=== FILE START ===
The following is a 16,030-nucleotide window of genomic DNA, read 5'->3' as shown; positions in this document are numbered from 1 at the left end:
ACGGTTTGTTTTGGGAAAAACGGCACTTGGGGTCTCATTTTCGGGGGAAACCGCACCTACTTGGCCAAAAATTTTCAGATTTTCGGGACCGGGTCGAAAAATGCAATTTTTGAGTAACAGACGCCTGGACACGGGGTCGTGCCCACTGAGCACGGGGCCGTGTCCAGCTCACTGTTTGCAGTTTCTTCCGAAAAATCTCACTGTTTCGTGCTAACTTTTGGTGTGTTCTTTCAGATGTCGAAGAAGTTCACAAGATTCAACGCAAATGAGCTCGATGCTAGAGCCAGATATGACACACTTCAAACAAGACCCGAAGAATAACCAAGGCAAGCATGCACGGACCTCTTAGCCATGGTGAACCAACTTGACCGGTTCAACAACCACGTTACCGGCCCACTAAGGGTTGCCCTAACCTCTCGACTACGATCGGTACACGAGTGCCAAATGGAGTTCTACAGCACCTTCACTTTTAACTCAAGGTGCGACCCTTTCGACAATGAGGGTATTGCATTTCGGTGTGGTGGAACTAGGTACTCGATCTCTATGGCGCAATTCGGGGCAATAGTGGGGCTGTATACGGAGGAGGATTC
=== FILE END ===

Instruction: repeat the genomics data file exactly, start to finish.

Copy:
The following is a 16,030-nucleotide window of genomic DNA, read 5'->3' as shown; positions in this document are numbered from 1 at the left end:
ACGGTTTGTTTTGGGAAAAACGGCACTTGGGGTCTCATTTTCGGGGGAAACCGCACCTACTTGGCCAAAAATTTTCAGATTTTCGGGACCGGGTCGAAAAATGCAATTTTTGAGTAACAGACGCCTGGACACGGGGTCGTGCCCACTGAGCACGGGGCCGTGTCCAGCTCACTGTTTGCAGTTTCTTCCGAAAAATCTCACTGTTTCGTGCTAACTTTTGGTGTGTTCTTTCAGATGTCGAAGAAGTTCACAAGATTCAACGCAAATGAGCTCGATGCTAGAGCCAGATATGACACACTTCAAACAAGACCCGAAGAATAACCAAGGCAAGCATGCACGGACCTCTTAGCCATGGTGAACCAACTTGACCGGTTCAACAACCACGTTACCGGCCCACTAAGGGTTGCCCTAACCTCTCGACTACGATCGGTACACGAGTGCCAAATGGAGTTCTACAGCACCTTCACTTTTAACTCAAGGTGCGACCCTTTCGACAATGAGGGTATTGCATTTCGGTGTGGTGGAACTAGGTACTCGATCTCTATGGCGCAATTCGGGGCAATAGTGGGGCTGTATACGGAGGAGGATTC